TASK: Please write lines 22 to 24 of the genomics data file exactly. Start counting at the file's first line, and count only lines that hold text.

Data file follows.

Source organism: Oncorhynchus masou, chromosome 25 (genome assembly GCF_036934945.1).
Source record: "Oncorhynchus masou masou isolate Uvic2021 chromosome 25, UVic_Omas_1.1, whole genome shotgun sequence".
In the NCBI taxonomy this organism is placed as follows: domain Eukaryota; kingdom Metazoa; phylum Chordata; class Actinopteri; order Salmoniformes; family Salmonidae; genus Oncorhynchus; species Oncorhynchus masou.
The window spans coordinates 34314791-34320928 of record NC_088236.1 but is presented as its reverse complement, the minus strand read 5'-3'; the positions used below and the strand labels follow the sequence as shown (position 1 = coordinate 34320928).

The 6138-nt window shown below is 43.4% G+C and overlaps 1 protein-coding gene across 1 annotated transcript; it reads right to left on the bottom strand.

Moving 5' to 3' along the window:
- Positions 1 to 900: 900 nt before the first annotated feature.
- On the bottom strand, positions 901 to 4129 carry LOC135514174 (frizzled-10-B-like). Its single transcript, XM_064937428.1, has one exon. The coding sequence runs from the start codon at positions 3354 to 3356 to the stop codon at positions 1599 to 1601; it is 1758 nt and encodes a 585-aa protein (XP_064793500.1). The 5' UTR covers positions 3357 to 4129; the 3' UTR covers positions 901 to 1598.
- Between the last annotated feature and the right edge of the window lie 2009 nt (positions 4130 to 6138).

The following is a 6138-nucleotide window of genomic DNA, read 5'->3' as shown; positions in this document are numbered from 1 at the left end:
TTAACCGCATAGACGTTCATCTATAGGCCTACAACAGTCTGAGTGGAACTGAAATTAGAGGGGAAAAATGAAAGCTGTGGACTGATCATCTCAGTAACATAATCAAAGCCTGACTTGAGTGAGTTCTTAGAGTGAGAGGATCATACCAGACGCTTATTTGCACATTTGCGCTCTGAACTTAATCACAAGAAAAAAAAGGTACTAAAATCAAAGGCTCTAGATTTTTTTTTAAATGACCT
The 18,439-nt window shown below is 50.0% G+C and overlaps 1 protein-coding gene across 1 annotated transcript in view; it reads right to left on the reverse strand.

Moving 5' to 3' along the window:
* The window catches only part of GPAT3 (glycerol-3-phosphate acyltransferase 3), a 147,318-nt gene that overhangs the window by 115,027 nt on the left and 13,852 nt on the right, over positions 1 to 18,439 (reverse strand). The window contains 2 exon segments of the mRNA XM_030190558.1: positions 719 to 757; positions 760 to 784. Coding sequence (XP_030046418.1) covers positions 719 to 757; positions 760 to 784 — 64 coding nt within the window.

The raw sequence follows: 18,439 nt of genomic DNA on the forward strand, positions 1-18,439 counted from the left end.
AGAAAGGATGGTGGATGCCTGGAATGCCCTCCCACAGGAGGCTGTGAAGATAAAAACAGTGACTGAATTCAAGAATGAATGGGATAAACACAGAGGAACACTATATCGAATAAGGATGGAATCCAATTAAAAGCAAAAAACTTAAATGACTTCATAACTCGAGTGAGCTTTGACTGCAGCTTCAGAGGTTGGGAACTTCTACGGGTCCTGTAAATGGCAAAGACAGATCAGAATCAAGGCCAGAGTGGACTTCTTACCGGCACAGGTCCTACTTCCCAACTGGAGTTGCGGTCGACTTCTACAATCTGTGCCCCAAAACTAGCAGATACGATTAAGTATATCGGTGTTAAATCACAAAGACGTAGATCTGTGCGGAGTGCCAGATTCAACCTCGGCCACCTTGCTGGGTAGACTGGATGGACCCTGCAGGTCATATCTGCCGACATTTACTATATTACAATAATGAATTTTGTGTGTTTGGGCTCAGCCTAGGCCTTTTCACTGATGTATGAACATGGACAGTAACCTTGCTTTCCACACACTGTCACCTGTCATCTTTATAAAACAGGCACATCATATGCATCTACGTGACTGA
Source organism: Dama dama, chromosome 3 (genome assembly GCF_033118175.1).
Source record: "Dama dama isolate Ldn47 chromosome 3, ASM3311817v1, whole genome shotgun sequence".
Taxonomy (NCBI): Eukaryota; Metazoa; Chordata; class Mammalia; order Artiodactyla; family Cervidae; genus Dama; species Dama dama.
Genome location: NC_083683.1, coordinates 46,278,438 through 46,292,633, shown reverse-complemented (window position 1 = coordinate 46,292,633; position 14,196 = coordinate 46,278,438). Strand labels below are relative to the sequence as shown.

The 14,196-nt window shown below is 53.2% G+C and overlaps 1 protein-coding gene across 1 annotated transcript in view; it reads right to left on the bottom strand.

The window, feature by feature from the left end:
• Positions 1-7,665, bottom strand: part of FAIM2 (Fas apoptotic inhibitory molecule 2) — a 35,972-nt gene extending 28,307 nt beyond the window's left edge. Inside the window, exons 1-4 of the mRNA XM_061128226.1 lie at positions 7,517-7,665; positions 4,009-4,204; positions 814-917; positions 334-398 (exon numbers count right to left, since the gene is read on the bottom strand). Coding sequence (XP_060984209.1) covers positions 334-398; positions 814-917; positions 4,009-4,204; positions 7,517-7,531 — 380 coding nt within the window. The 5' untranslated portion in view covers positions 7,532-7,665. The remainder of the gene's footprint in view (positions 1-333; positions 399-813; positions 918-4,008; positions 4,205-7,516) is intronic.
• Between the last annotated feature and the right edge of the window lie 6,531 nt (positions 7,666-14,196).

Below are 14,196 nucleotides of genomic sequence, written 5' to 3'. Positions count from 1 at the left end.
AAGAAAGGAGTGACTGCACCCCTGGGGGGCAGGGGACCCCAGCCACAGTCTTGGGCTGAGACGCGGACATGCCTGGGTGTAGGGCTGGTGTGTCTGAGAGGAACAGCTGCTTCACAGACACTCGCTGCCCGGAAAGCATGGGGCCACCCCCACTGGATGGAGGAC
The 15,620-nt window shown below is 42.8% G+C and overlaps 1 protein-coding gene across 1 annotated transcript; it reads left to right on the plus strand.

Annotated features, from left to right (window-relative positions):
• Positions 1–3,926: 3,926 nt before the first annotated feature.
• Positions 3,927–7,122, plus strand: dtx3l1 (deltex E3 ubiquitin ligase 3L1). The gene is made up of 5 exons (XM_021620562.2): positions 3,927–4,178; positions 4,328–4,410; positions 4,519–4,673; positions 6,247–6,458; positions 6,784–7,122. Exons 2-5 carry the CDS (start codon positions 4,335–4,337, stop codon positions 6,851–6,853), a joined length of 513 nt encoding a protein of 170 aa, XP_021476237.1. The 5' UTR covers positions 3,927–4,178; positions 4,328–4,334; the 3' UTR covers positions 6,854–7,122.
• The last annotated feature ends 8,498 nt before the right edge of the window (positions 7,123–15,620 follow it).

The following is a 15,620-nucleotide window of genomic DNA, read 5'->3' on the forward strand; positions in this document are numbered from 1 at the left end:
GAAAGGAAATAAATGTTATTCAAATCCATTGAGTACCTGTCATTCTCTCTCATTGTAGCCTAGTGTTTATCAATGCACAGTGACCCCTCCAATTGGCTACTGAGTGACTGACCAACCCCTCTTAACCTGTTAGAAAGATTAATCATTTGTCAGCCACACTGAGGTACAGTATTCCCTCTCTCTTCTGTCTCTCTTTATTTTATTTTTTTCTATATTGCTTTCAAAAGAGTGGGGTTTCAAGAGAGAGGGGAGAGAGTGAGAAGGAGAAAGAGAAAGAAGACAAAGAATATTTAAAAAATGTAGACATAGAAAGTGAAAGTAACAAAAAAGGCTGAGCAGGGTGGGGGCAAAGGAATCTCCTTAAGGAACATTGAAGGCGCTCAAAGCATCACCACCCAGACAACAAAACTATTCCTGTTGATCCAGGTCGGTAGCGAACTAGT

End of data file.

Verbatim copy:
The window, feature by feature from the left end:
• Positions 1-7,665, bottom strand: part of FAIM2 (Fas apoptotic inhibitory molecule 2) — a 35,972-nt gene extending 28,307 nt beyond the window's left edge. Inside the window, exons 1-4 of the mRNA XM_061128226.1 lie at positions 7,517-7,665; positions 4,009-4,204; positions 814-917; positions 334-398 (exon numbers count right to left, since the gene is read on the bottom strand). Coding sequence (XP_060984209.1) covers positions 334-398; positions 814-917; positions 4,009-4,204; positions 7,517-7,531 — 380 coding nt within the window. The 5' untranslated portion in view covers positions 7,532-7,665. The remainder of the gene's footprint in view (positions 1-333; positions 399-813; positions 918-4,008; positions 4,205-7,516) is intronic.
• Between the last annotated feature and the right edge of the window lie 6,531 nt (positions 7,666-14,196).